'The (person) who moves mountains begins by carrying away small stones'
The world may have been busy ending while we were watching Netflix. But damned if we can't have our world and our Netflix too...
If we are nearing the brink of impending environmental collapse, then why isn't somebody doing something?! A better question is, why isn't everybody doing something?
The simple answer is - you are somebody. Do something.
The complex answers to why we are not collectively doing something, might be;
1) The zombie apocalypse hasn't happened yet
2) I am just one person and one person can't do much
3) we are all doomed anyway and
4) I don't know what to do so I will go back to doing nothing.
If social media is providing a current compass of where our collective thinking is on the issue of impending environmental collapse - there is every indication that young people are waiting for a zombie apocalypse to come, so that they have an excuse to put their phones down and take control of their lives.
That is how far we are removed from reality.
And if you don't believe me, go and ask a young person (preferably under 20) what their contingency plans are for a zombie apocalypse, and get back to me if they don't have one. I am willing to bet that they do. Generation X, Y or XY (depending on who you ask) are a generation who have mostly grown up completely removed from their natural environment. Their knowledge of picking up a trowel and planting their own food is likely as their level of knowledge about how to board a space ship and fly it to the moon.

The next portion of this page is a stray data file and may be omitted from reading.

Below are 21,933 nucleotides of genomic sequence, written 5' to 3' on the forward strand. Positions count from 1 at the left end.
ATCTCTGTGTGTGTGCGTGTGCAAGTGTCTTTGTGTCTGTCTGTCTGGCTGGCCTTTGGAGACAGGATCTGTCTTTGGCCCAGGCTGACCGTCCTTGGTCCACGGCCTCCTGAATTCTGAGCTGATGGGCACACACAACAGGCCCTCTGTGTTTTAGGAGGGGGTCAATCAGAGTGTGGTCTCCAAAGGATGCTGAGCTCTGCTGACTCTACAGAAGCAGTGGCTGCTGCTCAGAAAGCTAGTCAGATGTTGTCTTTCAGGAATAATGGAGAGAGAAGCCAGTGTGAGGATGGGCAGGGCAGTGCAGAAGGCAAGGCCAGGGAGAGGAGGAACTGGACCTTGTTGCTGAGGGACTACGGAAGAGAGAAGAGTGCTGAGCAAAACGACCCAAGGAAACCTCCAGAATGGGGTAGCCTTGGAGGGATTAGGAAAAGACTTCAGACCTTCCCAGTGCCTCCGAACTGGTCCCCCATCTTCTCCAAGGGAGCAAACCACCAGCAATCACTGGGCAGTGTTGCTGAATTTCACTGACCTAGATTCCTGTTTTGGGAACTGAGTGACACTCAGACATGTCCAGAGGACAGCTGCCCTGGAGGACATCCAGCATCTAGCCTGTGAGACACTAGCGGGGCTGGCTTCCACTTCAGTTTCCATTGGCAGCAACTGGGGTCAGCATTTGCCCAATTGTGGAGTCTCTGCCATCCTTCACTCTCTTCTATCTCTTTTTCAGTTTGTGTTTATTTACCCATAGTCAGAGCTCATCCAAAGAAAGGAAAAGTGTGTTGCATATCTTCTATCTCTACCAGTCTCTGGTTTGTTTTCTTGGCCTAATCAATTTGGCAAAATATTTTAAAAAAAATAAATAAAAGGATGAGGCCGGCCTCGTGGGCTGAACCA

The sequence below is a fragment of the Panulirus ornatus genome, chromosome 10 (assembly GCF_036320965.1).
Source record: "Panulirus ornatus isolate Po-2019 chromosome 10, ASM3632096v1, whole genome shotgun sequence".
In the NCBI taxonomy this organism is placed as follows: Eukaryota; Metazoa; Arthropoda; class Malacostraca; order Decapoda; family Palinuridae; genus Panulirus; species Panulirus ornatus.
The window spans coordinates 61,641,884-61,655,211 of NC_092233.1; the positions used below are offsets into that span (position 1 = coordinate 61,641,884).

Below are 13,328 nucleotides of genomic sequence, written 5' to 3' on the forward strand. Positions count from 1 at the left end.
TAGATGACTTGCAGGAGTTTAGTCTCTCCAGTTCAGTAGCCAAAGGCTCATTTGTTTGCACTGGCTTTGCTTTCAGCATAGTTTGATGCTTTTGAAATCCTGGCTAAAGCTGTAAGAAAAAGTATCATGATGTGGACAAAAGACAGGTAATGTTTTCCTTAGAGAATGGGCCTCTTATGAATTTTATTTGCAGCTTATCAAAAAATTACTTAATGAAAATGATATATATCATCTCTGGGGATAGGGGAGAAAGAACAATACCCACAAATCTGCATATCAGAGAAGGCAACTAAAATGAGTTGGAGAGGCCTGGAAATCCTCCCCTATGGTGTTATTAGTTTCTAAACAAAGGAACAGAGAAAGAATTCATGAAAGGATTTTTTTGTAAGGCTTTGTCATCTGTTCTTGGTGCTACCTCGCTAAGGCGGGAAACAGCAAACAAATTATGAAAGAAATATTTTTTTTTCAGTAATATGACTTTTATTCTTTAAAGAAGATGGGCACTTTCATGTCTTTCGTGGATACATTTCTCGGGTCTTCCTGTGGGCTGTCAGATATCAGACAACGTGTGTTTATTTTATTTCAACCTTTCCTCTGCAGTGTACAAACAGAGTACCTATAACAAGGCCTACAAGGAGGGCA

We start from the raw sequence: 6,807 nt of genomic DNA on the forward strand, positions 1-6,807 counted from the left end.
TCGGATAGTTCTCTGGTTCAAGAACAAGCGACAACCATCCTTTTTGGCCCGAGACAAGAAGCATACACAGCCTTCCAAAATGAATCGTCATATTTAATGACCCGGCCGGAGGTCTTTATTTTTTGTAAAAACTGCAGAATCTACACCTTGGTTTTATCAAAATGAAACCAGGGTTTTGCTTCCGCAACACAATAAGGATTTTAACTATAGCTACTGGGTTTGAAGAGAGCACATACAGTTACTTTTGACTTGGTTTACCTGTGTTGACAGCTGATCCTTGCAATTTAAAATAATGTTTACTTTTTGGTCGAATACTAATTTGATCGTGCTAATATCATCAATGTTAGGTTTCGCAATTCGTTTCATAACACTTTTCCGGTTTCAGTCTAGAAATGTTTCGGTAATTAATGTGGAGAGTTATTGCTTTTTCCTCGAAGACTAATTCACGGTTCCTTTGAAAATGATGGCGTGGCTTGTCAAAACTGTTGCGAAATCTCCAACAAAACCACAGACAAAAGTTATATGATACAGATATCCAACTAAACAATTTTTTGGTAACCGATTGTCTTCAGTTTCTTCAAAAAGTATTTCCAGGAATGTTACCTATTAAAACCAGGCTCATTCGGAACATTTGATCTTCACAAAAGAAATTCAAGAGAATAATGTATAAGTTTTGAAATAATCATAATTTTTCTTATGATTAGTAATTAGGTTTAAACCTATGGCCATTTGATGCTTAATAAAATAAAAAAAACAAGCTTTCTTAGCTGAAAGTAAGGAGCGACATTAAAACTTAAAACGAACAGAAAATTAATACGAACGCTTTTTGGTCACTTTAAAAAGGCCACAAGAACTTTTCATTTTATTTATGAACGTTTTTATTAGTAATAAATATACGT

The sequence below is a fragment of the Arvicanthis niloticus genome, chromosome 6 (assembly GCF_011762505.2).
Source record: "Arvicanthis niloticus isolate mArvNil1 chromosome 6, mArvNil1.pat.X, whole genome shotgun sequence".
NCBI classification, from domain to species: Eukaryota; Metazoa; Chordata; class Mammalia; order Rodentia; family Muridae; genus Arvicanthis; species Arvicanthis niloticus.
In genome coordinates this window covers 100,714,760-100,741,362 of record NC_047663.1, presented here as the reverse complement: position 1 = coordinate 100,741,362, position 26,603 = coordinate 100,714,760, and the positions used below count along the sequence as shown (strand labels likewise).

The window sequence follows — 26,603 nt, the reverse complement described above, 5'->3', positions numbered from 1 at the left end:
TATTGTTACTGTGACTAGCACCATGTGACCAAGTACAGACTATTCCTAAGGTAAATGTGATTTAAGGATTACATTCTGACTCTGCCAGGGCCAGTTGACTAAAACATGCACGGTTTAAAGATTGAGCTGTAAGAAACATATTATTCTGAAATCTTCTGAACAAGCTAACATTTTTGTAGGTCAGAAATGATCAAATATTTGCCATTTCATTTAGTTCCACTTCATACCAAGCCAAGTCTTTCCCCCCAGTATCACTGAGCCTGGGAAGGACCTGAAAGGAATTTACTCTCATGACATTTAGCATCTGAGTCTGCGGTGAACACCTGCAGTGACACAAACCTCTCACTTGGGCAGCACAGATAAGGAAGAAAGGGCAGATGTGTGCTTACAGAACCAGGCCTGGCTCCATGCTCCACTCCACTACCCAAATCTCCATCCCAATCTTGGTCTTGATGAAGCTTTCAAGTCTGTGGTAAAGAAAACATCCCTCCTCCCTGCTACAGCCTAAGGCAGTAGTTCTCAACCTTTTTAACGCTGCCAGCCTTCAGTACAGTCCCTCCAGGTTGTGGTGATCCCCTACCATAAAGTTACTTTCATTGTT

It is just not a skill that has been needed in the 2010's.
Similarly, the idea that we are in control of what happens in our immediate environment seems to have died a rapid death, alongside the growth of meme's about how hopeless life is, and how quickly we can be 'triggered' to just go off and end it. Meme's about suicide and clinical depression abound. Answers to what we are going to do about the big problems are eerily absent. But history has taught us that one person can do a lot. And therefore the power of the solution rests only with one person at a time. If one person takes action, they will influence another person to take action, which will result in group action, which we know from experience,will result in mass cultural change, and local results that can culminate in complete global change. Because one person can move one stone, and although many stones make up the mountain, you only need to move one stone at a time. Keep reading... so now what?
The rapid state of environmental change on our planet over the last few years is something that frankly scares the shit out of me - and I know that a lot of mothers (and fathers) feel the same.
For the first time in history, the dialogue has rapidly shifted from
'there might be a problem here' to
'there's a big problem. .. but we have some time left to fix it' to
'damn, this problem is moving faster than we thought!' to now
'it might already be too late'
Um ... what?!
Hold on a second.
When the heck did this happen?
Sometime between the invention of Facebook (yes! we can find any person we want, whenever we want!) and the introduction of Netflix (Netflix marathons, OITNB binges, Gilmore Girls re-runs for days...). Between discovering the magic that is Skyping our friends across the planet (or just up the road), discovering that working an extra couple of hours a week is completely worth it if we get to sit around in coffee shops of a morning with chai frappe's with an iphone and a portable charger, checking for instagram updates. In between all bit neglecting the largely outdated free-to-air tv, and forgetting how to sew our own clothes (that lasted sometimes for several generations, rather than a month or two) and also forgetting that food is free (it mostly comes off trees or out of the ground, and we can grow it right here at our own house...).